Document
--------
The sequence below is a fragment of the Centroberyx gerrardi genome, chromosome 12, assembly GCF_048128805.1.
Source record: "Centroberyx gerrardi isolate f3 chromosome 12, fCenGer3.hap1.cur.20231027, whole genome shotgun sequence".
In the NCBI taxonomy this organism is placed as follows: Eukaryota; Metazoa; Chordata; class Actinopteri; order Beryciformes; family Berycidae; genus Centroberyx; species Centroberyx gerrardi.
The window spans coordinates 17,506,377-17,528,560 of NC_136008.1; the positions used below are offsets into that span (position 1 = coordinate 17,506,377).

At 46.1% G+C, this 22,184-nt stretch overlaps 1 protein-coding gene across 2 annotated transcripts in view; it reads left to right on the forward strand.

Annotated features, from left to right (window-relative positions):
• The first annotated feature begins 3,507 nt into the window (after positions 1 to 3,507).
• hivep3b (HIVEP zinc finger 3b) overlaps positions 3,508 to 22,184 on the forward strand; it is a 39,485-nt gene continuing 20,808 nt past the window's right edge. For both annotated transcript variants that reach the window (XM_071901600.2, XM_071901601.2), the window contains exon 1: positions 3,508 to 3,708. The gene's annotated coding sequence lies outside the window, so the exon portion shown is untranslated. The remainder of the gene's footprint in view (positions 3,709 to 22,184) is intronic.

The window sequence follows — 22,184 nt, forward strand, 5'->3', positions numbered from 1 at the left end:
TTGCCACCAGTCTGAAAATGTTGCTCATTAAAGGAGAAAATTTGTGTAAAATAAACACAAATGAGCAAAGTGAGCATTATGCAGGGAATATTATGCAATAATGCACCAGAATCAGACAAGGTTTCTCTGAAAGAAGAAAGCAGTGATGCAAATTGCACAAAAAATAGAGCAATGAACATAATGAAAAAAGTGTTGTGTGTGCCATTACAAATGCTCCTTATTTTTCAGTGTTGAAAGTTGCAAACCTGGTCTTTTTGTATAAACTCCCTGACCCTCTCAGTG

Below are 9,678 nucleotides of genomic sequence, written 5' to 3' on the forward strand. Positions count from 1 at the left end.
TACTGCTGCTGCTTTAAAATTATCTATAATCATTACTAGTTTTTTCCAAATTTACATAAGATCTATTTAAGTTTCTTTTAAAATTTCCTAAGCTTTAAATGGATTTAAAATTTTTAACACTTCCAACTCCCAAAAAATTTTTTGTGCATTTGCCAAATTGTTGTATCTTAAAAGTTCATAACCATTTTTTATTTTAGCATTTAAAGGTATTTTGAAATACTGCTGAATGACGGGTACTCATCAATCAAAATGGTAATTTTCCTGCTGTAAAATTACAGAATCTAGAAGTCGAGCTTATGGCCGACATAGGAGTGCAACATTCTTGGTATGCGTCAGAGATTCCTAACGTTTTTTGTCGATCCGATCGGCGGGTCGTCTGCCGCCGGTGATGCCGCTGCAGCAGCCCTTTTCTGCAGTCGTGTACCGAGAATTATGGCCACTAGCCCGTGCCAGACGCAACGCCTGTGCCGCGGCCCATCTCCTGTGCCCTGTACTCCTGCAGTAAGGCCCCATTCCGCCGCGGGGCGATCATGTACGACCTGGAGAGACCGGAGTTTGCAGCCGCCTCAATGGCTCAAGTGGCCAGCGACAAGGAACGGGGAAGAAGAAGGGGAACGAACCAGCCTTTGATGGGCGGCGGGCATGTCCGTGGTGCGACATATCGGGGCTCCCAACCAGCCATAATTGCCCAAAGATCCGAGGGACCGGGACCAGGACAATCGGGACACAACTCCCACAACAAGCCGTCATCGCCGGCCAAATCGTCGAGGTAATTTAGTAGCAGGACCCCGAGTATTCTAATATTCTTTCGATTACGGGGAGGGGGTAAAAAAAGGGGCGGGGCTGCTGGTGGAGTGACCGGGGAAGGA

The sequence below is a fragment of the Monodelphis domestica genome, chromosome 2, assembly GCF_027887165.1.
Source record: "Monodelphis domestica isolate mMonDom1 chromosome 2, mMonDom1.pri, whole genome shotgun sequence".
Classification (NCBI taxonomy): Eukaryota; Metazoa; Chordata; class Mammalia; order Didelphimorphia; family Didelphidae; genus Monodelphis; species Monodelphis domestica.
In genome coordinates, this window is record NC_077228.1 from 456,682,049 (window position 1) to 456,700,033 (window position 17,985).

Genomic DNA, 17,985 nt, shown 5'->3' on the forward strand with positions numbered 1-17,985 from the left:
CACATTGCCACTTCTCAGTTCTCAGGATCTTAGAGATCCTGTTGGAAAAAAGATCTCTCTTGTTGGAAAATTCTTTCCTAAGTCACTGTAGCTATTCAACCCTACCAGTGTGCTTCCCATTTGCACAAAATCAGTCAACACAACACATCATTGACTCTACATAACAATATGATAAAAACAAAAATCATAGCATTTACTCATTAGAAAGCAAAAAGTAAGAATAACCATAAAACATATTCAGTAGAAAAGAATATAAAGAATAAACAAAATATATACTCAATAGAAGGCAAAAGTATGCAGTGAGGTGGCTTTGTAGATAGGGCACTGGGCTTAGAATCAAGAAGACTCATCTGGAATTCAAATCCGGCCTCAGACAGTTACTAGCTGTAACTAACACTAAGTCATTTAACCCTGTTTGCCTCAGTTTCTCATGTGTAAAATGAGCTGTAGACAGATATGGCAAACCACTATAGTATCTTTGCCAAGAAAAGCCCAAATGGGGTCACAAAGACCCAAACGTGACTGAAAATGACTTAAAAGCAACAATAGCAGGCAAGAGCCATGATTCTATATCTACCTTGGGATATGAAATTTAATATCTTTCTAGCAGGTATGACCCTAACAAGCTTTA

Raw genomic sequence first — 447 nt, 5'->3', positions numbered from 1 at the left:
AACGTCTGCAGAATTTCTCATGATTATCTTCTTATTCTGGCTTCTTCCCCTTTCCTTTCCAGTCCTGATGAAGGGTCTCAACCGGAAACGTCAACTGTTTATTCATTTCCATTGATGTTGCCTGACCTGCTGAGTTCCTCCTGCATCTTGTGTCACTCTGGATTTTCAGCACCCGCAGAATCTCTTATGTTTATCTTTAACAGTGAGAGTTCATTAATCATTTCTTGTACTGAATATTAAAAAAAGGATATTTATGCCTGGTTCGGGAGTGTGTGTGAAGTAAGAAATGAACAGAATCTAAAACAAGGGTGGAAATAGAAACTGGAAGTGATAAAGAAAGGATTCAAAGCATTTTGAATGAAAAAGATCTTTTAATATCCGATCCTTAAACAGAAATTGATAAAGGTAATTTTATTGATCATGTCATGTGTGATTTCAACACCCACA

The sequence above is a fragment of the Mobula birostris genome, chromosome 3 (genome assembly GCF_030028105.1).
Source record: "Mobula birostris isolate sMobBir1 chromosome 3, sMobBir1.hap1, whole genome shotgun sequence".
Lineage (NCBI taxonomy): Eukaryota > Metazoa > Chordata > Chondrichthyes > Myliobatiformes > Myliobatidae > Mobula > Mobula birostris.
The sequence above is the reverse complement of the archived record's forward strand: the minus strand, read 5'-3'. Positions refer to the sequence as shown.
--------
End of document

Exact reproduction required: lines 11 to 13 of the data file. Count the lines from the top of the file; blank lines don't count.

Below are 9,678 nucleotides of genomic sequence, written 5' to 3' on the forward strand. Positions count from 1 at the left end.
TACTGCTGCTGCTTTAAAATTATCTATAATCATTACTAGTTTTTTCCAAATTTACATAAGATCTATTTAAGTTTCTTTTAAAATTTCCTAAGCTTTAAATGGATTTAAAATTTTTAACACTTCCAACTCCCAAAAAATTTTTTGTGCATTTGCCAAATTGTTGTATCTTAAAAGTTCATAACCATTTTTTATTTTAGCATTTAAAGGTATTTTGAAATACTGCTGAATGACGGGTACTCATCAATCAAAATGGTAATTTTCCTGCTGTAAAATTACAGAATCTAGAAGTCGAGCTTATGGCCGACATAGGAGTGCAACATTCTTGGTATGCGTCAGAGATTCCTAACGTTTTTTGTCGATCCGATCGGCGGGTCGTCTGCCGCCGGTGATGCCGCTGCAGCAGCCCTTTTCTGCAGTCGTGTACCGAGAATTATGGCCACTAGCCCGTGCCAGACGCAACGCCTGTGCCGCGGCCCATCTCCTGTGCCCTGTACTCCTGCAGTAAGGCCCCATTCCGCCGCGGGGCGATCATGTACGACCTGGAGAGACCGGAGTTTGCAGCCGCCTCAATGGCTCAAGTGGCCAGCGACAAGGAACGGGGAAGAAGAAGGGGAACGAACCAGCCTTTGATGGGCGGCGGGCATGTCCGTGGTGCGACATATCGGGGCTCCCAACCAGCCATAATTGCCCAAAGATCCGAGGGACCGGGACCAGGACAATCGGGACACAACTCCCACAACAAGCCGTCATCGCCGGCCAAATCGTCGAGGTAATTTAGTAGCAGGACCCCGAGTATTCTAATATTCTTTCGATTACGGGGAGGGGGTAAAAAAAGGGGCGGGGCTGCTGGTGGAGTGACCGGGGAAGGA

The sequence below is a fragment of the Monodelphis domestica genome, chromosome 2, assembly GCF_027887165.1.